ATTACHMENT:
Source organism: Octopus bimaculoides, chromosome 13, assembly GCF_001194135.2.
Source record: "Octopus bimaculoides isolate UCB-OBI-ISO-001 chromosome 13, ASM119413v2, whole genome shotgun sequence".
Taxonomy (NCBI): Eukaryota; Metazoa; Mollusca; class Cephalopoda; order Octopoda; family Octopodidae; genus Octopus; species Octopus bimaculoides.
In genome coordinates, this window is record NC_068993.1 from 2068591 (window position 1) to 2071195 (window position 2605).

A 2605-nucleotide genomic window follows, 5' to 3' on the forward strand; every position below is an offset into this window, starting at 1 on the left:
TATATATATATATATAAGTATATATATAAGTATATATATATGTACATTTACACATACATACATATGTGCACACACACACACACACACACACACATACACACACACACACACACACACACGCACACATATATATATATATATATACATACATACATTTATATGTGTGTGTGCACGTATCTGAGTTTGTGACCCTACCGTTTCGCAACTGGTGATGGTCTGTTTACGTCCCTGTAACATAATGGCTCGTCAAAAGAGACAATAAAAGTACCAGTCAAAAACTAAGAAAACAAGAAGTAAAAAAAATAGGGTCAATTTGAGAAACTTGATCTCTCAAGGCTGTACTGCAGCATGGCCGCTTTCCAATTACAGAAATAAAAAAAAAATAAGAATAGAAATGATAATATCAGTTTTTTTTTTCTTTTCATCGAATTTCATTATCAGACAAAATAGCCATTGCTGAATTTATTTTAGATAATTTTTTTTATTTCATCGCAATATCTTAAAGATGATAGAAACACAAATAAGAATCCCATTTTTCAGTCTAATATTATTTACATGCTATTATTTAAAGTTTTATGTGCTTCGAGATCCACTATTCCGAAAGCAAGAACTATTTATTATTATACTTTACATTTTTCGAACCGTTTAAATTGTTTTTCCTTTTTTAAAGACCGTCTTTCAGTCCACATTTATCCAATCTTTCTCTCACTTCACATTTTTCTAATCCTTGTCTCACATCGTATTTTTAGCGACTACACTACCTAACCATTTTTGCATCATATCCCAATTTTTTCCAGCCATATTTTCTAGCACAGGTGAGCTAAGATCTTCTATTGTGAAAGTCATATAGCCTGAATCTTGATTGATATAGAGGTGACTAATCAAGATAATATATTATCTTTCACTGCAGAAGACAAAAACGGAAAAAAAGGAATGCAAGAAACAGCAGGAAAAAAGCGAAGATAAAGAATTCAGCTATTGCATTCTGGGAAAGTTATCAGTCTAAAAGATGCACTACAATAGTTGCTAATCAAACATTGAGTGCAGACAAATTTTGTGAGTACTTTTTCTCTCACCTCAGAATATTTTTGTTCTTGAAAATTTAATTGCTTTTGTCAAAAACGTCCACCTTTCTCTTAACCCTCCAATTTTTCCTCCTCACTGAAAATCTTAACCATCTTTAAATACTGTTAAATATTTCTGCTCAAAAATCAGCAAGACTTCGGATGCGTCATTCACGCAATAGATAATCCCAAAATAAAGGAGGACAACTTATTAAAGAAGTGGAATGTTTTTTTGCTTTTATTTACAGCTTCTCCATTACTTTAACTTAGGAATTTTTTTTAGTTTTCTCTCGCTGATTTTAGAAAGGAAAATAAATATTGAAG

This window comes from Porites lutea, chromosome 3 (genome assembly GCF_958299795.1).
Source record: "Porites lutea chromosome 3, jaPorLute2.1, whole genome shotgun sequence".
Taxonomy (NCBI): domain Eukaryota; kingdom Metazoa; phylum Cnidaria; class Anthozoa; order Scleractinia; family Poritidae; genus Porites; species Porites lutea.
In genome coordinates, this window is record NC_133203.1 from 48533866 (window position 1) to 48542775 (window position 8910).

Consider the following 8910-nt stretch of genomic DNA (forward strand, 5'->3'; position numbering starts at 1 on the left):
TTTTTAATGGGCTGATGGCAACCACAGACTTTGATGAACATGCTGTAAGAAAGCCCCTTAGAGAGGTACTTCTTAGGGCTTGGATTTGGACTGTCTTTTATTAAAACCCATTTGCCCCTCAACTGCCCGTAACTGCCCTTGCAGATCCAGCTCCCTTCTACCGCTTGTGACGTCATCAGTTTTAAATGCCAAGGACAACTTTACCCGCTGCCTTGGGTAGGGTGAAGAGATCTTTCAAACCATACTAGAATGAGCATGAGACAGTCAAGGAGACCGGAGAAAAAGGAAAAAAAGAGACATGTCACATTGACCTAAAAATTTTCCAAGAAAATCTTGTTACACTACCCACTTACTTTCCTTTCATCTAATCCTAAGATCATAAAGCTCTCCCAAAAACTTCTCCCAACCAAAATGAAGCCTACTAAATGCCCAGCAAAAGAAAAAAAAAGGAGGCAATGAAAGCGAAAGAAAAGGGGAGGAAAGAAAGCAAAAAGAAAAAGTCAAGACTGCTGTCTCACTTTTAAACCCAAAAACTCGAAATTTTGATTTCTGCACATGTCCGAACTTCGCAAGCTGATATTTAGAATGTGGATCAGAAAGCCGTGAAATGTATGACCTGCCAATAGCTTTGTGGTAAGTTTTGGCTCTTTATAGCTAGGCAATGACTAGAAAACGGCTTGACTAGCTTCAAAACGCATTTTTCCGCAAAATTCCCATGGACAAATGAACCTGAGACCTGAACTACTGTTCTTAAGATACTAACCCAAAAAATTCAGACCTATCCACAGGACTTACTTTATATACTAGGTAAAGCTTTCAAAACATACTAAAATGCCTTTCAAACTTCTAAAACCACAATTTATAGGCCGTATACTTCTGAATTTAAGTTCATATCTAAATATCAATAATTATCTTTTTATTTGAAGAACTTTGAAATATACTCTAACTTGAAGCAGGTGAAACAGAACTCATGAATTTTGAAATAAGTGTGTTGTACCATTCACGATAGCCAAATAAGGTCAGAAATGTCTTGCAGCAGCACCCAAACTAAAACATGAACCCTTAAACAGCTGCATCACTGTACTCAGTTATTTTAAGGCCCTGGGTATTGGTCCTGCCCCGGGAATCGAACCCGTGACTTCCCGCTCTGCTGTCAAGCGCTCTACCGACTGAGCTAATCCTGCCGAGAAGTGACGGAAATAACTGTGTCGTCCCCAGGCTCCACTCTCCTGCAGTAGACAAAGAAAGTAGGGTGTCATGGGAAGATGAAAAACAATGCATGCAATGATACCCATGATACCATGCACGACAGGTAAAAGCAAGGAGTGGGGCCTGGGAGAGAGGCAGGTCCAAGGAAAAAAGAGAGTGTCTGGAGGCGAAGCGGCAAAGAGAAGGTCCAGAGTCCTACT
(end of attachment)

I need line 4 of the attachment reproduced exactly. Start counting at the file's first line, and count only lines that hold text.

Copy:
In genome coordinates, this window is record NC_068993.1 from 2068591 (window position 1) to 2071195 (window position 2605).